Putney Dandridge

Putney Dandridge, like Flowers and Pendletron, a relatively unknown jazz piano player and vocalist to anyone outside of NYC during the 30’s, played with some of the great swing musicians of the era.

“Nagasaki” composed by Mort Dixon / Harry Warren from Putney Dandridge 1935-1936 (1935) on OJC — Putney Dandridge, piano, vocals, leader; Henry Allen, trumpet; Buster Bailey, clar and alto; Teddy Wilson, piano; Lawrence Lucie, guitar; John Kirby, bass; Walter Johnson, drums

“I’m in the mood for love” composed by Dorothy Fields / Jimmy McHugh from Putney Dandridge 1935-1936 (1935) on OJC — Putney Dandridge, piano, vocals, leader; Henry Allen, trumpet; Buster Bailey, clar and alto; Teddy Wilson, piano; Lawrence Lucie, guitar; John Kirby, bass; Walter Johnson, drums

Here’s Dandridge performing “Cheek to Cheek,” 1935:

 

 

“Cheek to cheek” composed by rving Berlin from Putney Dandridge 1935-1936 (1935) on OJC — Putney Dandridge, piano, vocals, leader; Henry Allen, trumpet; Buster Bailey, clar and alto; Teddy Wilson, piano; Lawrence Lucie, guitar; John Kirby, bass; Walter Johnson, drums

Frankie Newton, trumpeter and bandleader, known for his small combo work in clubs around 52nd street as well as the Cafe Society Club house band (regularly backed Billie Holiday) recorded some great stuff.  Here’s a few examples:

Frankie Newton and His Uptown Serenaders “You showed me the way” composed by Green, et al from Frankies Jump (1939) on Charley Records — Frankie Newton and his Uptown Serenaders: Newton, trumpet; Pete Brown, alto; Cecil Scott, tenor; Don Frye, piano; Richard Fulbright, bass; Co9zy Cole, drums; Clarence Palmer, vocals

Frankie Newton and his Orchestra “Rosetta” composed by Hines from Frankies Jump (1939) on Charley Records — Frankie Newton, trumpet; Mezz Mezzrow, clar; Pete Brown, alto; James P. Johson, piano; Albertr Casey, guitar; JohnKirby, bass; Cozy Cole, drums

Frankie Newton and His Cafe Society Orchestra “Parallel fifths” composed by Newton from Frankie’s Jump (1939) on Charly Records — Frankie Newton and his Café Society Orchestra: Newton, trumpet; Tab Smith, alt; Kenneth Hollon (solo), tenor; Kenny Kersey, piano; Ulysses Livingston, guitar; Johnny Williams, bass; Eddie Dougherty, drums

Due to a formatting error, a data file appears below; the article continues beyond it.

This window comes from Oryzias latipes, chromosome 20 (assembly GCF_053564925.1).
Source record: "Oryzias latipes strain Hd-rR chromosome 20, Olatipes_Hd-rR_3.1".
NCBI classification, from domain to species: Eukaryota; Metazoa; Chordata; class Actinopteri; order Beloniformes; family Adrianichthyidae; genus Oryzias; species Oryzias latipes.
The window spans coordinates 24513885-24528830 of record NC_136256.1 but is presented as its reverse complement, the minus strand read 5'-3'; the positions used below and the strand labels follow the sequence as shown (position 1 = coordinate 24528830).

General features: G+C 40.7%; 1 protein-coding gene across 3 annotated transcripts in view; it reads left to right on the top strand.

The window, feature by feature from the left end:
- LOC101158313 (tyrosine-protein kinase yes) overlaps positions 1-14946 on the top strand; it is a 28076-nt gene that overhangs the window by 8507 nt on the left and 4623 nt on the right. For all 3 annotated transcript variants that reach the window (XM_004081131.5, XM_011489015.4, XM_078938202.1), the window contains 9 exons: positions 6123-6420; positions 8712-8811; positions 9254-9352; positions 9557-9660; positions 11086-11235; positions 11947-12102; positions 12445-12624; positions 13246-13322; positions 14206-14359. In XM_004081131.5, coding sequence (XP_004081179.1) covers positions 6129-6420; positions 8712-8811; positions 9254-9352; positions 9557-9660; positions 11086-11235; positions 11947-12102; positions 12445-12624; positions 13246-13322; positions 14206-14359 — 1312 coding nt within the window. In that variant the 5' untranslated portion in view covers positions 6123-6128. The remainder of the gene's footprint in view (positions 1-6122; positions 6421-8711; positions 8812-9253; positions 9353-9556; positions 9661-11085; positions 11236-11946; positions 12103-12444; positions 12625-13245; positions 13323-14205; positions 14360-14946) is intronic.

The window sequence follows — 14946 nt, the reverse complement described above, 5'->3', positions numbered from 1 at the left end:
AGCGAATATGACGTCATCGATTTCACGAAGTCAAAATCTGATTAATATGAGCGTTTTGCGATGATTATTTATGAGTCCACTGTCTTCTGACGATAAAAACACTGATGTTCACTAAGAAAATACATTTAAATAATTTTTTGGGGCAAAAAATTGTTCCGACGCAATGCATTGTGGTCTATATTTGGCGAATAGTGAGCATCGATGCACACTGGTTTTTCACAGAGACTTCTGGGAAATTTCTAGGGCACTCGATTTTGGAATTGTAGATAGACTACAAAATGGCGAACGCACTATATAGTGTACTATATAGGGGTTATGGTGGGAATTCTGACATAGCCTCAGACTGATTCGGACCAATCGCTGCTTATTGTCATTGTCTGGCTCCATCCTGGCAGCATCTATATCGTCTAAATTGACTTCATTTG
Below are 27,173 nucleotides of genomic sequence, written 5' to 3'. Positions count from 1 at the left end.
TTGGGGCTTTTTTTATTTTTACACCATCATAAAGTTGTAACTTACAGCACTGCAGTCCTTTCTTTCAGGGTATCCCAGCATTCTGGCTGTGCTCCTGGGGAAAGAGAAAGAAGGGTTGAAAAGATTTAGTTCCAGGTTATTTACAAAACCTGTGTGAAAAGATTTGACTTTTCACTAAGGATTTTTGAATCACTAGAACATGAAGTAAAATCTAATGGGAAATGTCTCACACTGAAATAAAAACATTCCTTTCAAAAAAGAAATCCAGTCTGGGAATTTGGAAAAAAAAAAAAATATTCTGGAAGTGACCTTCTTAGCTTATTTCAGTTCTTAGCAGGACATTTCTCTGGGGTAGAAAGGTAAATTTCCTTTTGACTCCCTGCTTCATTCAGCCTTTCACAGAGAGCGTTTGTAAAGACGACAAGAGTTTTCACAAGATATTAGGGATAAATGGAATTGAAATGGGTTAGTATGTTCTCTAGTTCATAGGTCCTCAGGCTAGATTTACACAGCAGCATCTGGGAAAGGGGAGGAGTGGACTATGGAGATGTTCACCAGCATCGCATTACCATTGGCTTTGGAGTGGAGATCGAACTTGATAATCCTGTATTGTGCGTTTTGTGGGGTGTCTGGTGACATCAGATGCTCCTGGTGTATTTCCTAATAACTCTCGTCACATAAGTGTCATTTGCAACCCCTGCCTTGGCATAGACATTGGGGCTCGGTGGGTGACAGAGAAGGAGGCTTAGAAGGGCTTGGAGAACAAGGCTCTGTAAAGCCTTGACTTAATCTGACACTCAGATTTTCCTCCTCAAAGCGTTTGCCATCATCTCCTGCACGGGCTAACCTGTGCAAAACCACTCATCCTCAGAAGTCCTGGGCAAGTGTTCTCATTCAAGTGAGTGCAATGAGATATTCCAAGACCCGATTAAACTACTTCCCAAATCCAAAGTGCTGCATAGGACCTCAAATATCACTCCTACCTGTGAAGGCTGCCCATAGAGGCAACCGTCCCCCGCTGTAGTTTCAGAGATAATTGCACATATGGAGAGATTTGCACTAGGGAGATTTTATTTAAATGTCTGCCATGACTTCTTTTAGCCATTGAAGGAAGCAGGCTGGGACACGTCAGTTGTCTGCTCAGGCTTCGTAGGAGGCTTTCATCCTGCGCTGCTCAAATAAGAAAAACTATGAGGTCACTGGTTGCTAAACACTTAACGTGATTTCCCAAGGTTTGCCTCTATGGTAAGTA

Fats Waller “Brother, seek and you shall find” composed by Frank Crum / Slam Stewart from Fats Waller 1935, vol 2 (1935) on OJC — Fats Waller, piano, vocals, celeste; Herman Autrey , trumpet; Rudy Powell, clarinet, alto; Jimmy Smith , guitar; Charlie “Fat Man” Turner, bass; Arnold “Scrippy” Bolden, drums

Fats Waller “The girl I left behind me” composed by Edgar Leslie / George W. Meyer / Billy Rose from Fats Waller 1935, vol 2 (1935) on OJC — Fats Waller, piano, vocals, celeste; Herman Autrey , trumpet; Rudy Powell, clarinet, alto; Jimmy Smith , guitar; Charlie “Fat Man” Turner, bass; Arnold “Scrippy” Bolden, drums

Fats Waller “Rhythm and romance” composed by J.C. Johnson / Arthur Schwartz / Richard A. Whiting from Fats Waller 1935, vol 2 (1935) on OJC — Fats Waller, piano, vocals, celeste; Herman Autrey , trumpet; Rudy Powell, clarinet, alto; Jimmy Smith , guitar; Charlie “Fat Man” Turner, bass; Arnold “Scrippy” Bolden, drums

John Kirby and His Orchestra “At the crossroads” composed by Lecuona, Russell from The Biggest Little Band in the Land (1945) on ASV — John Kirby, bass, leader; Charlie Shavers, trum; Buster Bailey, clar; George Johnson, alto; Clyde Hart, piano; Bill Beason, dri,s

John Kirby and His Orchestra “9:20 special” composed by Warren, Engvick from The Biggest Little Band in the Land (1945) on ASV — John Kirby, bass, leader; Charlie Shavers, trum; Buster Bailey, clar; George Johnson, alto; Clyde Hart, piano; Bill Beason, dri,s

John Kirby and His Orchestra “Mop Mop” composed by Demtrius, Williams from The Biggest Little Band in the Land (1945) on ASV — John Kirby, bass, leader; Emmett Berry; George Johnson, alto; Bud Johnson, tenor; Ram Ramirez, piano; Bill Beason, drums

Tab Smith “Cuban Boogie” composed by Smith from Ace High (1952) on Delmark — Tab Smith, alto

Tab Smith “A bit of blues” composed by Smith from Ace High (1952) on Delmark — Tab Smith, alto

Candy Johnson “Freight Train” composed by Trad from Candy’s Mood (1973) on Definitive — Candy Johnson, tenor;

Tubby Hayes “Johnny one note” composed by Lorenz Hart, Richard Rodgers from The Tubby Hayes quintet down in the village (1962) on Redial — Recorded live at Ronnie Scott’s—Tubby Hayes, tenor, leader; Jimmy Deuchar, trumpet; Gordon Beck, piano; Freddy Logan, bass; Allan Ganley, drums

Ira Sullivan “Con alma” composed by Gillespie from After Hours (1996) on Go Jazz Records — Ira Sullivan, soprano;

Charlie Shavers “Summertime” composed by Gershwin from Shavers Shivers (1950) on Soundies — Charlie Shavers, trumpet, leader

Earl Bostic “Sleep” composed by Earl Lebieg from Earl Bostic for You (1956) on King — Earl Bostic, alto;

Plas Johnson “Hittin’ the Jug” composed by Ammons from Hot, blue, and saxy (1950) on carell music — Plas Johnson, tenor; Cedric Lawson, piano; Richard Reid, bass; John Kirkwood, drums

King Curtis “Da Duh Da” composed by Curtis from The New Scene of King Curtis (1960) on OJC — King Curtis, tenor; Nat Adderley, trumpet; Wynton Kelly, piano; Paul Chambers, bass; Oliver Jackson, drums

Joe Liggins and the Honeydrippers “Pink Champagne” composed by Liggins from Joe Liggins & the Honeydrippers (1950) on Specialty Records — Joe Liggins orchestra, Liggins on piano, vocals

Louis Jordan “Reet, petite, and gone” composed by Jordan from Five Guys Named Moe (1991) on decca — Louis Jordan, tenor, vocals